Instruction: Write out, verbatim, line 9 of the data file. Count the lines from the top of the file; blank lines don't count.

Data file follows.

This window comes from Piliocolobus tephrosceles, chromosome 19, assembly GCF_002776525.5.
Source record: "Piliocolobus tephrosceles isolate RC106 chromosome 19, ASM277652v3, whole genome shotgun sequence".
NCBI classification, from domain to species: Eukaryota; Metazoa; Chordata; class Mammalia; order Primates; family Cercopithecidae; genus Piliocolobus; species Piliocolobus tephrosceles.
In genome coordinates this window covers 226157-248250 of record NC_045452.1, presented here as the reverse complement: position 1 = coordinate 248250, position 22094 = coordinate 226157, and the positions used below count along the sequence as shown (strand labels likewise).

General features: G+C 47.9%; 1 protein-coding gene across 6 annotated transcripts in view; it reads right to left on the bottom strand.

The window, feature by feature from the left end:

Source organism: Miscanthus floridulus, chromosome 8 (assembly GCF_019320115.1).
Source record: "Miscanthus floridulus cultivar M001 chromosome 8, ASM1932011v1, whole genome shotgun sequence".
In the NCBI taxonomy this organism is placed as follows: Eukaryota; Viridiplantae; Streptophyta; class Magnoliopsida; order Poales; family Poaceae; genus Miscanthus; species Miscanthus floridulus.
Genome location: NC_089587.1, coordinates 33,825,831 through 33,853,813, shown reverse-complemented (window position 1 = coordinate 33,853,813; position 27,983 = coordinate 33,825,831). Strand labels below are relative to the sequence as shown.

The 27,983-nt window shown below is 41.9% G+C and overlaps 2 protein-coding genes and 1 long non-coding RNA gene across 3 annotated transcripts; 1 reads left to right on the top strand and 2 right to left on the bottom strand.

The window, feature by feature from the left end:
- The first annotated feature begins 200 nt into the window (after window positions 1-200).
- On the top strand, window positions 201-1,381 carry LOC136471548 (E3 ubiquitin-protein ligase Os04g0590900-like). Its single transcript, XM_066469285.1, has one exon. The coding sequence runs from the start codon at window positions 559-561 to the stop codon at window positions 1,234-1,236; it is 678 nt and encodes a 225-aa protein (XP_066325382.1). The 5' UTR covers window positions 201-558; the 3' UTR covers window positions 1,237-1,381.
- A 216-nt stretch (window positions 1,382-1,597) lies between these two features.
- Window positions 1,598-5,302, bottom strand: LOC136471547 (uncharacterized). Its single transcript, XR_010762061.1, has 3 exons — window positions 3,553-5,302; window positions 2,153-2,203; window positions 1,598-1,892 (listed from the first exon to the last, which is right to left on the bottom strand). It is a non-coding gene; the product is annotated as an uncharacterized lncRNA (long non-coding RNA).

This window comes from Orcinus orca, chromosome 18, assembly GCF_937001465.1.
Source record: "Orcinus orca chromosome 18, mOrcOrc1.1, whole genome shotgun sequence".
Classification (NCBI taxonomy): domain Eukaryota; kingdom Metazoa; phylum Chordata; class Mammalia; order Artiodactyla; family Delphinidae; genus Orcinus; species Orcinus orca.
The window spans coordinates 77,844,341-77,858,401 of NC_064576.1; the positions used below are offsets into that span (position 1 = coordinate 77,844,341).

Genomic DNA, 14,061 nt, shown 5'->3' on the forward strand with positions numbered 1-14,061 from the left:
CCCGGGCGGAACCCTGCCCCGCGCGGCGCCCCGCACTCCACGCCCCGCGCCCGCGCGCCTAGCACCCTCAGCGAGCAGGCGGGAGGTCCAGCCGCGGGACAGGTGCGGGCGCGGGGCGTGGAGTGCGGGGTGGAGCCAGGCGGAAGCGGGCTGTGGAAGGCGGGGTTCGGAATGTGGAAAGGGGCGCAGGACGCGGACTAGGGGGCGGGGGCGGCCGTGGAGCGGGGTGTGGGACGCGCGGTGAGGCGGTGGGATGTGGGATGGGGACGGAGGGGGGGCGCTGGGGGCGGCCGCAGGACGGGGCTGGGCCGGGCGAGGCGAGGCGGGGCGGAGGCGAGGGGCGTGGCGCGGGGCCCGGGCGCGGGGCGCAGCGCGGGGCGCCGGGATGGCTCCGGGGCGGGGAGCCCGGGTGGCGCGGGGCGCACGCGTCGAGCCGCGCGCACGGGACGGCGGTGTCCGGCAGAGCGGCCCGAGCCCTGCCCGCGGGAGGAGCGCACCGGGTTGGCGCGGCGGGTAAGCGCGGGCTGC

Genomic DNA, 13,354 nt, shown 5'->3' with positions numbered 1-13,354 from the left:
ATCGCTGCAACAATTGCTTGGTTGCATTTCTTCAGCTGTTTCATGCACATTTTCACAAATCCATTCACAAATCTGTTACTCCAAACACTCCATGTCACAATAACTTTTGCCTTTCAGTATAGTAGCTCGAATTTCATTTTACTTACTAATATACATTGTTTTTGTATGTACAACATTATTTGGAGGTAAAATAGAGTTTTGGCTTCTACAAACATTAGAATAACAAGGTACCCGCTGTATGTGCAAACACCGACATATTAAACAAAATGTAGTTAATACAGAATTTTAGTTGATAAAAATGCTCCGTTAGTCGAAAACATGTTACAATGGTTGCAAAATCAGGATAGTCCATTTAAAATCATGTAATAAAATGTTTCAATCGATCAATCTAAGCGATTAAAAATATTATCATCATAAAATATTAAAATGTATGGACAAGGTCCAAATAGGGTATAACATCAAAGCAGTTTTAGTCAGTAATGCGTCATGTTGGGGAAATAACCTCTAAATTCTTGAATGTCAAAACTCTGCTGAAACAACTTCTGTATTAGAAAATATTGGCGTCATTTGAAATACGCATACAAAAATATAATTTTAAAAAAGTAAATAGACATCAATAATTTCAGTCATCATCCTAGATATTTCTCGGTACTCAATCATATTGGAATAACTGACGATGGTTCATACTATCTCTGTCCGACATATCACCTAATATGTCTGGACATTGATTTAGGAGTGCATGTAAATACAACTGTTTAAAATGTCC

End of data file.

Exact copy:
In the NCBI taxonomy this organism is placed as follows: Eukaryota; Viridiplantae; Streptophyta; class Magnoliopsida; order Poales; family Poaceae; genus Miscanthus; species Miscanthus floridulus.